According to research by Rystad Energy, global LNG investments will peak at $42 billion in 2024, a 50 per cent jump from current spending.
As the global energy crisis deepens , investments in new LNG infrastructure are set to surge, reaching $42 billion annually in 2024, Rystad Energy research shows.
These greenfield investments are 200 times the amount in 2020 when just $2 billion was invested in LNG developments due to the pandemic.
However, project approvals after 2024 are forecast to fall off a cliff as governments transition away from fossil fuels and accelerate investments in low-carbon energy infrastructure.
The new LNG projects are driven mainly by a short-term increase in natural gas demand in Europe and Asia due to Russia’s war in Ukraine and ensuing sanctions and restrictions placed on Russian gas exports.
Spending on greenfield LNG projects this year and next will stay relatively flat, with $28 billion approved in 2021 and $27 billion in 2022.
Investments sanctioned in 2023 will show a small increase, nearing $32 billion, before peaking at $42 billion in 2024. After this date, investments will decline and drop back near 2020 levels to reach $2.3 billion in 2029.
Despite an expected jump in 2030 when project announcements are forecast to total nearly $20 billion, investment in greenfield LNG is unlikely to ever return to 2024 levels as countries scale up investments in low-carbon technologies.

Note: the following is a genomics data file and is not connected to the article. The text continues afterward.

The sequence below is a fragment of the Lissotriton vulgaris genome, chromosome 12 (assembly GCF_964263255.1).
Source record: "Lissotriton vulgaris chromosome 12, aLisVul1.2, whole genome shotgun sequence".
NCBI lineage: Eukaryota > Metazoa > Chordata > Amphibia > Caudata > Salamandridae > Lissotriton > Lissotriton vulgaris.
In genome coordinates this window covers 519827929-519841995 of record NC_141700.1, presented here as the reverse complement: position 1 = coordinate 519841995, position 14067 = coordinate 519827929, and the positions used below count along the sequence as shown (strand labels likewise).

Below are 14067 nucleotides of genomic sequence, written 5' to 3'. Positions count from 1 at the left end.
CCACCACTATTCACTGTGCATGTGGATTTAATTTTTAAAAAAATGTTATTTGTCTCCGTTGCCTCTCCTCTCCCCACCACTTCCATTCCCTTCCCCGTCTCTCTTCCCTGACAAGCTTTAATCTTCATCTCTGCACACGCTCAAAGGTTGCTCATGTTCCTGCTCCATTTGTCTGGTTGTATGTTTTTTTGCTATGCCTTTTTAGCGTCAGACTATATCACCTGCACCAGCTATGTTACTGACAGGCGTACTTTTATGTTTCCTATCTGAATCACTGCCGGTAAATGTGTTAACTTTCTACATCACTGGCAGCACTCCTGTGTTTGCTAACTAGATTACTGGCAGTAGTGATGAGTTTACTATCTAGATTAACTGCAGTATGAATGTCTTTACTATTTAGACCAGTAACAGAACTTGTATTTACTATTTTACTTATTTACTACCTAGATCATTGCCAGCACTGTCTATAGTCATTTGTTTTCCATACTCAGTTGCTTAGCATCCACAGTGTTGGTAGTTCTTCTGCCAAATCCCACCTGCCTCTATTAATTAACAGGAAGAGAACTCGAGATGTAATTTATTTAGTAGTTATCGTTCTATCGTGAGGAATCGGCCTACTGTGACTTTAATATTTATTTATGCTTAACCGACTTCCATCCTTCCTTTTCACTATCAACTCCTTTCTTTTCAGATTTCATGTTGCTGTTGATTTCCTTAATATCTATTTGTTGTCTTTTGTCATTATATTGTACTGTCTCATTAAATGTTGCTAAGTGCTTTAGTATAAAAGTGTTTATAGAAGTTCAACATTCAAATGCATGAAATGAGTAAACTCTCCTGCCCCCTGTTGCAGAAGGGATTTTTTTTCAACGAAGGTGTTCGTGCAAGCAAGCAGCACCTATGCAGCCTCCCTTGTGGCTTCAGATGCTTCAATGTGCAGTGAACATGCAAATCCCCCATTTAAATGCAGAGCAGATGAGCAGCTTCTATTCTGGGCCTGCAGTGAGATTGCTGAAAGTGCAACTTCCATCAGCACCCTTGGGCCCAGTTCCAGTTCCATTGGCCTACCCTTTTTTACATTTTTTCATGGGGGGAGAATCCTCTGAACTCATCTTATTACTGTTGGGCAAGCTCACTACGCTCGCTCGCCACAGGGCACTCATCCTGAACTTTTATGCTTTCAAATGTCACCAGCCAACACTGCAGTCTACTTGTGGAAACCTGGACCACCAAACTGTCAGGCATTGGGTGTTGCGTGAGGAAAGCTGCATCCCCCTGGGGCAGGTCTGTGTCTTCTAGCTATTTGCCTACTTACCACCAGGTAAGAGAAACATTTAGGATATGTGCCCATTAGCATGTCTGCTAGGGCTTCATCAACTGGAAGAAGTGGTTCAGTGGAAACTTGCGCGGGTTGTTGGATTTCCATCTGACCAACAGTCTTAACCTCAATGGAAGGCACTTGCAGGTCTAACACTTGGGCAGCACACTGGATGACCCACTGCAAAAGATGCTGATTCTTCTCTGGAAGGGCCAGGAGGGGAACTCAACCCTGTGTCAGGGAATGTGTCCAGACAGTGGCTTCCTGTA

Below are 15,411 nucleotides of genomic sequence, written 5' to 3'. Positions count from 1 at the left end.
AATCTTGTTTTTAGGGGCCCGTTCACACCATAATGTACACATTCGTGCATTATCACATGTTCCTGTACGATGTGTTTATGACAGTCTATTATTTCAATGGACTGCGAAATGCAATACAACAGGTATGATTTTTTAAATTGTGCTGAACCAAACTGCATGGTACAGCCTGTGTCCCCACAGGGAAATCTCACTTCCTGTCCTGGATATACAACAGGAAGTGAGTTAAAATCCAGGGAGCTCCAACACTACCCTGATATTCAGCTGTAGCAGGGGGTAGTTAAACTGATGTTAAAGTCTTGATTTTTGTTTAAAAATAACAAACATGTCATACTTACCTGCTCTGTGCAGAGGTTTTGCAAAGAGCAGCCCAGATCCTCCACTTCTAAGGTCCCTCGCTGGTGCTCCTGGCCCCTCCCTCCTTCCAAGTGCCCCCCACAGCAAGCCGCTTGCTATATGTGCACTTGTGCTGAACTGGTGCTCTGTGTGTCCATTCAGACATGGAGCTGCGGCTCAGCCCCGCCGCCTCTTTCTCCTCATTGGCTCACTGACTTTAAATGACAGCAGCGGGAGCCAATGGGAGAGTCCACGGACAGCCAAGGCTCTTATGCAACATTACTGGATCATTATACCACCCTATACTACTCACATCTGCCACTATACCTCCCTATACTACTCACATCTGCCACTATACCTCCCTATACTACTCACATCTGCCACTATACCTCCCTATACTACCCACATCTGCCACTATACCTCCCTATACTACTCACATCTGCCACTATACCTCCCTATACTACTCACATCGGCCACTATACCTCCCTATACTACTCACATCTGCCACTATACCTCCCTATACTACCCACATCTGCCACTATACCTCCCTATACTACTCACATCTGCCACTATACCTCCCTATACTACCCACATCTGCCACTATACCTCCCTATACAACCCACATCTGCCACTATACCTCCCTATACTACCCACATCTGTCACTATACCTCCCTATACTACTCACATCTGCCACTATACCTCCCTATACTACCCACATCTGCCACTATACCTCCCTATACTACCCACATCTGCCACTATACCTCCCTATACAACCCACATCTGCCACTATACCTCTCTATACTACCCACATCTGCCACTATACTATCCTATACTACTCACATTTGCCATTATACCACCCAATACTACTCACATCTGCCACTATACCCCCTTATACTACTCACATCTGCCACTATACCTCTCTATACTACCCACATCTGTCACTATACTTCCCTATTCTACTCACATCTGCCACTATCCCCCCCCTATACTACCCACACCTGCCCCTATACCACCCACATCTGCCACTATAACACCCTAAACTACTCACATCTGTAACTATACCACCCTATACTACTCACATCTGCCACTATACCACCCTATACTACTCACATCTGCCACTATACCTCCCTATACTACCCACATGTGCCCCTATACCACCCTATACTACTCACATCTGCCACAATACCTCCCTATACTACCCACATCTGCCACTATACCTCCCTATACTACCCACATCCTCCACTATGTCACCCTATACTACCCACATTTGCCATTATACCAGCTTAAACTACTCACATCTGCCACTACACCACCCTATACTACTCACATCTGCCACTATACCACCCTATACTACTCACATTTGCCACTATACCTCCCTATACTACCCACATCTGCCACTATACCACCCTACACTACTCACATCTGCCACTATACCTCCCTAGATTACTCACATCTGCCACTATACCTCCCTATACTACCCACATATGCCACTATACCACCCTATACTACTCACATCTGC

Global gas demand is expected to surge 12.5 per cent between now and 2030, from about 4 trillion cubic meters (Tcm) to around 4.5 Tcm. Gas demand in the Americas will remain relatively flat up to 2030.
In contrast, on the back of strong economic growth and pro-gas policies, regional demand in Asia and the Pacific will grow 30 per cent from about 900 billion cubic meters (Bcm) to around 1.16 Tcm by 2030.
The Americas will account for 30 per cent of cumulative gas demand by 2030, while Asia-Pacific will account for 25 per cent.
Total LNG supply is expected to almost double in the coming years, growing from around 380 million tonnes per annum (Mtpa) in 2021 to about 636 Mtpa in 2030. LNG production is predicted to peak at 705 Mtpa in 2034.
“Recent price surges in natural gas markets worldwide have somewhat constrained gas demand, triggering a resurgence of coal-fired power generation in many countries. However, governments remain bullish on gas as an affordable, transition fuel for power in the coming years as demonstrated by the rapid growth in LNG infrastructure investments,” says Palzor Shenga, vice president of analysis with Rystad Energy.
Source: Offshore Energy